Investors are back to hating software stocks for the most part.
The iShares Broadened Software Technology Sector ETF is down 10% in the past month, underperforming the S&P 500, while several core ETFs – such as Adobe (-15%) and Salesforce (-19%) – have decreased much more.
Analysts have blamed the renewed selling pressure on economic fears leading to a slowdown in sales growth for the once-hot space.
“Macroeconomic concerns remain the topic du jour as investors look for clues and try to discern which companies and categories are more or less cyclically exposed,” Deutsche Bank analyst Brad Zelnick said in a note to clients after the meeting with the leaders of 45. software companies at a Deutsche Bank conference.
That said, Zelnick noted that while the software sell-off may continue in the near term, there are a few names that investors should start looking at as buys before demand improves in 2023.
Here were the main takeaways from Zelnick’s memo:
Short-term installation for the software industry
“For the most part, management teams characterized the demand backdrop as unchanged from last quarter (ie increased deal scrutiny and deal slippage) and we expect this message to remain throughout the heavy September season, which could to create some optimism in the state of the demand environment,” Zelnick wrote.
However, the analyst added, “we argue that these observations carry risk given how busy Software quarters tend to be, especially for large deals that can make or break a quarter. Sequential changes in demand are often surprises at the end of quarter for software companies. which is a dynamic that we saw play out in Q2 and expect to likely continue into Q3.”
Purchase #1: Snowflake
Price target: $190
Bullish Case: +11%
“Based on our conversation with CFO Mike Scarpelli, we leave the conference feeling better that the fiscal issues in the first quarter were more isolated and that the secular headwinds are only strengthening, with a buying opportunity big enough for many huge winners (and no substantial change in competitive dynamics),” Zelnick explained. “The extent to which Snowflake proactively helps customers drive workload optimization/price has impressed us and seemingly yields larger, more loyal customers over time. We also appreciate the feedback that an increasingly large business base helps to more accurately prediction of the consumption-based revenue model.”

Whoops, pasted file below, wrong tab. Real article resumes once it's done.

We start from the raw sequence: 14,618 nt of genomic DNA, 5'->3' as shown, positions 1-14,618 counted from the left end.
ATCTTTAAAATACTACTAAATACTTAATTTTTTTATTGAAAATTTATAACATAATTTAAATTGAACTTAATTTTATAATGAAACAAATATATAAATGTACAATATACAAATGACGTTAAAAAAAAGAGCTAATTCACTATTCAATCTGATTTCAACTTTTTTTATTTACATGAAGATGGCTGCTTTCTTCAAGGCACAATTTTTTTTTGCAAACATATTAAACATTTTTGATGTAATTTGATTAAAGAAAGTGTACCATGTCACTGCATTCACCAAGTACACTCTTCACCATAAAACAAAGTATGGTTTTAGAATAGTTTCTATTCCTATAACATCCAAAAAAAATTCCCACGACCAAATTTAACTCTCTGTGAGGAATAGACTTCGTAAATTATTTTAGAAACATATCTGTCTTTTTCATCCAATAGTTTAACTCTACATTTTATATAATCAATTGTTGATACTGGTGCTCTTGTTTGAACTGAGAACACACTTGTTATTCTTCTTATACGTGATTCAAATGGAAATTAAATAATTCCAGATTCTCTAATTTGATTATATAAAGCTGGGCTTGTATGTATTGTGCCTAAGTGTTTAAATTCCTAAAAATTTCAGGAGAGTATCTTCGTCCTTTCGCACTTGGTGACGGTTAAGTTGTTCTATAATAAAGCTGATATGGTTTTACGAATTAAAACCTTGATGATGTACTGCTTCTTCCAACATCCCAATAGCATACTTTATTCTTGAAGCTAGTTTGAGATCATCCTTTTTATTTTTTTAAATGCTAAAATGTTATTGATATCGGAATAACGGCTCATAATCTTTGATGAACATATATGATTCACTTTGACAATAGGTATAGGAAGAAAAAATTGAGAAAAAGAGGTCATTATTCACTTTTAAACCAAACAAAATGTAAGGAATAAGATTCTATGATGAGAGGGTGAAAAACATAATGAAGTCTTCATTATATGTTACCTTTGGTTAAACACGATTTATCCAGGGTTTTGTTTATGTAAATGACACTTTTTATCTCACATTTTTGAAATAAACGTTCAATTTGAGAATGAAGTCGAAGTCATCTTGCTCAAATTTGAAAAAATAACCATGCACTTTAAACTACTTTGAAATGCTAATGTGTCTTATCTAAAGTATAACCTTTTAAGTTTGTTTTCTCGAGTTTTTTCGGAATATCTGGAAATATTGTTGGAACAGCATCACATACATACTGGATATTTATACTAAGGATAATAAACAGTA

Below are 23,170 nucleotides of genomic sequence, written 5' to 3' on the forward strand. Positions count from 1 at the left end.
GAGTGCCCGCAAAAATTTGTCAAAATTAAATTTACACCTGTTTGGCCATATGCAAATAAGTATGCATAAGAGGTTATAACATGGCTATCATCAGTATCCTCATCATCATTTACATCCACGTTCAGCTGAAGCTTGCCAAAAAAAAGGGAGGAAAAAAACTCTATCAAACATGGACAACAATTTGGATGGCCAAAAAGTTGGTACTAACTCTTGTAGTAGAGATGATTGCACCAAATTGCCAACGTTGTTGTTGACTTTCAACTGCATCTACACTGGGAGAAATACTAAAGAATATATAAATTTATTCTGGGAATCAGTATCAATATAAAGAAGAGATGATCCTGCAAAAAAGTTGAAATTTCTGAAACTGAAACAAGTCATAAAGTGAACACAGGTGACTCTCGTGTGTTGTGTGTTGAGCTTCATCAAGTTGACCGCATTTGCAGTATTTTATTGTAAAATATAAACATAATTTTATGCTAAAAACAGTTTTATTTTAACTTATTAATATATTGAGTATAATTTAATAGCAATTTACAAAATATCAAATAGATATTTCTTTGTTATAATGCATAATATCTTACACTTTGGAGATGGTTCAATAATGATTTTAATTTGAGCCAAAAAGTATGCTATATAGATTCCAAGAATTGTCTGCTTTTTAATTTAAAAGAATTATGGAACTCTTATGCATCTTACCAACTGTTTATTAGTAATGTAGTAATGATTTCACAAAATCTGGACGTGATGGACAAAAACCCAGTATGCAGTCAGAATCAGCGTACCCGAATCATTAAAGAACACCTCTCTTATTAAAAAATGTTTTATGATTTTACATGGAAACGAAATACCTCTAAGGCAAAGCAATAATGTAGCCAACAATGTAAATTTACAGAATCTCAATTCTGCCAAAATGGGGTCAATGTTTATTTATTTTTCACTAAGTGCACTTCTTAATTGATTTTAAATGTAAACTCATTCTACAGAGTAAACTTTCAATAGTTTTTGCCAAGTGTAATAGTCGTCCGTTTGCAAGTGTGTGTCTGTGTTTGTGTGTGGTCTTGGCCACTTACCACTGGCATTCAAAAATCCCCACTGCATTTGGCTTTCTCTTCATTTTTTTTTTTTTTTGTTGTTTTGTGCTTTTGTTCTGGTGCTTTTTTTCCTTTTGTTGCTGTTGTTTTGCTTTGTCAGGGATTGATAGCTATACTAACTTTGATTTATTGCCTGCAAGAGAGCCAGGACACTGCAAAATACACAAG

Market #2: Zoominfo
Price target: $75
Bullish Case: +81%
“Based on our conversations with CFO Cameron Hyzer, companies are not looking to cut back on ‘foot-on-the-road’ salespeople, but are trying to be more efficient and leverage their sales and marketing investments,” the analyst wrote. “Zoominfo’s high-quality sales data, quick ROI and targeted marketing/talent solutions play well in this context, along with shorter sales cycles that management believes allows them to better shape their messaging in the current environment. “
Zelnick added: “We came away more confident in Zoominfo’s secular leadership, less concerned about its software/VC exposure (under 40% and under 10%, respectively) and comfortable with continued outperformance against a conservative setup guidance that incorporates further macroeconomic deterioration for the remainder of the year.”
Market #3: Salesforce
Price target: $255
Bullish case: +67%
“As our leading GARP [growth at a reasonable price] software choice, our view of Salesforce is less about the company’s presence at our conference, but more based on the broader field of thinking that comes out of the event,” Zelnick said. negative results after the fiscal second quarter with the stock -14% against the IGV software index -7%.”
“We believe the model is prudently turned down for the second half of the financial year,” he continued, “with our rough math suggesting that guidance suggests around a third of the NNACV target is down, possibly indicating a year-over-year decline . to new businesses, as happened during the Great Financial Crisis in 2008/2009″.
Beyond the company’s latest earnings, Zelnick noted that he sees “the disclosure of a $10 billion share repurchase authorization for the first time as a milestone, underscoring the company’s commitment to shareholders and of course an expression of the value it sees in its stock.” maintaining a 20.4% non-GAAP operating margin for FY23 despite a $800 million decline in FY revenue (now $30.9-31.0 billion) was a strong demonstration of fiscal discipline that we believe we can build on in the era of Amy Weaver (CFO from February 2021).”
Brian Sozzi is editor-in-chief and Anchor on Yahoo Finance. Follow Sozzi on Twitter @BrianSozzi and up LinkedIn.
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